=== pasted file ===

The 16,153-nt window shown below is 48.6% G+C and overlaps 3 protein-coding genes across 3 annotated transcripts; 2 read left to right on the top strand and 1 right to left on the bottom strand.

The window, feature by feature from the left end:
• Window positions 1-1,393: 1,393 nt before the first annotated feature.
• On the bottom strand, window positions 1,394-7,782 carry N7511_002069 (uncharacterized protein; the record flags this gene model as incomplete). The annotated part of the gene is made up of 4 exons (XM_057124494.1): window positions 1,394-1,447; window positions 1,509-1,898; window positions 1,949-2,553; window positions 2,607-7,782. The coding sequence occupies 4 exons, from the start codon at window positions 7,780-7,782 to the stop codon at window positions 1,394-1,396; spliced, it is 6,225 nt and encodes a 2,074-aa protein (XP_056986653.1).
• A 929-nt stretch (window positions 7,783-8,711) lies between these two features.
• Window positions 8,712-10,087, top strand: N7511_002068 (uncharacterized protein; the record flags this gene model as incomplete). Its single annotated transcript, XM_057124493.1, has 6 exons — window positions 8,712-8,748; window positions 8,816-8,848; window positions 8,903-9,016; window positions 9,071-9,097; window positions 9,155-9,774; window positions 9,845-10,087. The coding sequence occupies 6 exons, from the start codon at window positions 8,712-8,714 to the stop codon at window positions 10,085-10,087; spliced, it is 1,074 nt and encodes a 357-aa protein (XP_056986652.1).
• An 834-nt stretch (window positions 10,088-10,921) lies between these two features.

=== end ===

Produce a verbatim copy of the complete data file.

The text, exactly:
The 16,153-nt window shown below is 48.6% G+C and overlaps 3 protein-coding genes across 3 annotated transcripts; 2 read left to right on the top strand and 1 right to left on the bottom strand.

The window, feature by feature from the left end:
• Window positions 1-1,393: 1,393 nt before the first annotated feature.
• On the bottom strand, window positions 1,394-7,782 carry N7511_002069 (uncharacterized protein; the record flags this gene model as incomplete). The annotated part of the gene is made up of 4 exons (XM_057124494.1): window positions 1,394-1,447; window positions 1,509-1,898; window positions 1,949-2,553; window positions 2,607-7,782. The coding sequence occupies 4 exons, from the start codon at window positions 7,780-7,782 to the stop codon at window positions 1,394-1,396; spliced, it is 6,225 nt and encodes a 2,074-aa protein (XP_056986653.1).
• A 929-nt stretch (window positions 7,783-8,711) lies between these two features.
• Window positions 8,712-10,087, top strand: N7511_002068 (uncharacterized protein; the record flags this gene model as incomplete). Its single annotated transcript, XM_057124493.1, has 6 exons — window positions 8,712-8,748; window positions 8,816-8,848; window positions 8,903-9,016; window positions 9,071-9,097; window positions 9,155-9,774; window positions 9,845-10,087. The coding sequence occupies 6 exons, from the start codon at window positions 8,712-8,714 to the stop codon at window positions 10,085-10,087; spliced, it is 1,074 nt and encodes a 357-aa protein (XP_056986652.1).
• An 834-nt stretch (window positions 10,088-10,921) lies between these two features.